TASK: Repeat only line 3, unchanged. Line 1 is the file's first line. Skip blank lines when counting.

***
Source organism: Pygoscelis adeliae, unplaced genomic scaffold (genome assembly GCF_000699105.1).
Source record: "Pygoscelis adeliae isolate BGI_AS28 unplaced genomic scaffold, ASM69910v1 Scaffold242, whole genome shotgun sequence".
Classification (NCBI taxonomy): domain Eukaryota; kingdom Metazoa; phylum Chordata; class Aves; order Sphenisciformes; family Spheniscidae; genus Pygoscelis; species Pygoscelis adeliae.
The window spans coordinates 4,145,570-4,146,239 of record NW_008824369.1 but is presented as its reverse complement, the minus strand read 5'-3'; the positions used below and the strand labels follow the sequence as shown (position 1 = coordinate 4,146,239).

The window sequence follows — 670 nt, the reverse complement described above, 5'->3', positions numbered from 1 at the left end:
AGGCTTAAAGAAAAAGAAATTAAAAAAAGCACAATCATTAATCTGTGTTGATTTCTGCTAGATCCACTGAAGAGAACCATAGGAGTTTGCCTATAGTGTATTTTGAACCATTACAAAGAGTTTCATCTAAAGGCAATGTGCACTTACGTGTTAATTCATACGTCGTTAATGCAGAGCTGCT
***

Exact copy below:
Classification (NCBI taxonomy): domain Eukaryota; kingdom Metazoa; phylum Chordata; class Aves; order Sphenisciformes; family Spheniscidae; genus Pygoscelis; species Pygoscelis adeliae.